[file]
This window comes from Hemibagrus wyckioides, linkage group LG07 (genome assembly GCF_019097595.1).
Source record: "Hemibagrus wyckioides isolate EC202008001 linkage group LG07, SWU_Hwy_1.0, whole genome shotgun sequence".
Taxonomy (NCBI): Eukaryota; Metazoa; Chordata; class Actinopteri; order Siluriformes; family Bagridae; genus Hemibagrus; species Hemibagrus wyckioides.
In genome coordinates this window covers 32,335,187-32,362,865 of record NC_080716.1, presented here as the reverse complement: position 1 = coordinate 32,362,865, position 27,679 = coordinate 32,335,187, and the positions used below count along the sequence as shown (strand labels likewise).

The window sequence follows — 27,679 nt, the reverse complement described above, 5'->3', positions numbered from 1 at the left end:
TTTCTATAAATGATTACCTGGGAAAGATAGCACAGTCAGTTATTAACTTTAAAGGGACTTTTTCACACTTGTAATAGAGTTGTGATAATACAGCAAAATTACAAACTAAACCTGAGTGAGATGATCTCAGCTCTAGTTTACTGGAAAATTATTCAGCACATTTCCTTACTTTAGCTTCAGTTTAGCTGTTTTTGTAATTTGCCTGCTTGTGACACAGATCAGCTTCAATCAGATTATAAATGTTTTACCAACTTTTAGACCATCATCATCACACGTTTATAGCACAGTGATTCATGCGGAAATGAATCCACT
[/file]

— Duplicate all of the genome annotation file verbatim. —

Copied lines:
This window comes from Hemibagrus wyckioides, linkage group LG07 (genome assembly GCF_019097595.1).
Source record: "Hemibagrus wyckioides isolate EC202008001 linkage group LG07, SWU_Hwy_1.0, whole genome shotgun sequence".
Taxonomy (NCBI): Eukaryota; Metazoa; Chordata; class Actinopteri; order Siluriformes; family Bagridae; genus Hemibagrus; species Hemibagrus wyckioides.
In genome coordinates this window covers 32,335,187-32,362,865 of record NC_080716.1, presented here as the reverse complement: position 1 = coordinate 32,362,865, position 27,679 = coordinate 32,335,187, and the positions used below count along the sequence as shown (strand labels likewise).

The window sequence follows — 27,679 nt, the reverse complement described above, 5'->3', positions numbered from 1 at the left end:
TTTCTATAAATGATTACCTGGGAAAGATAGCACAGTCAGTTATTAACTTTAAAGGGACTTTTTCACACTTGTAATAGAGTTGTGATAATACAGCAAAATTACAAACTAAACCTGAGTGAGATGATCTCAGCTCTAGTTTACTGGAAAATTATTCAGCACATTTCCTTACTTTAGCTTCAGTTTAGCTGTTTTTGTAATTTGCCTGCTTGTGACACAGATCAGCTTCAATCAGATTATAAATGTTTTACCAACTTTTAGACCATCATCATCACACGTTTATAGCACAGTGATTCATGCGGAAATGAATCCACT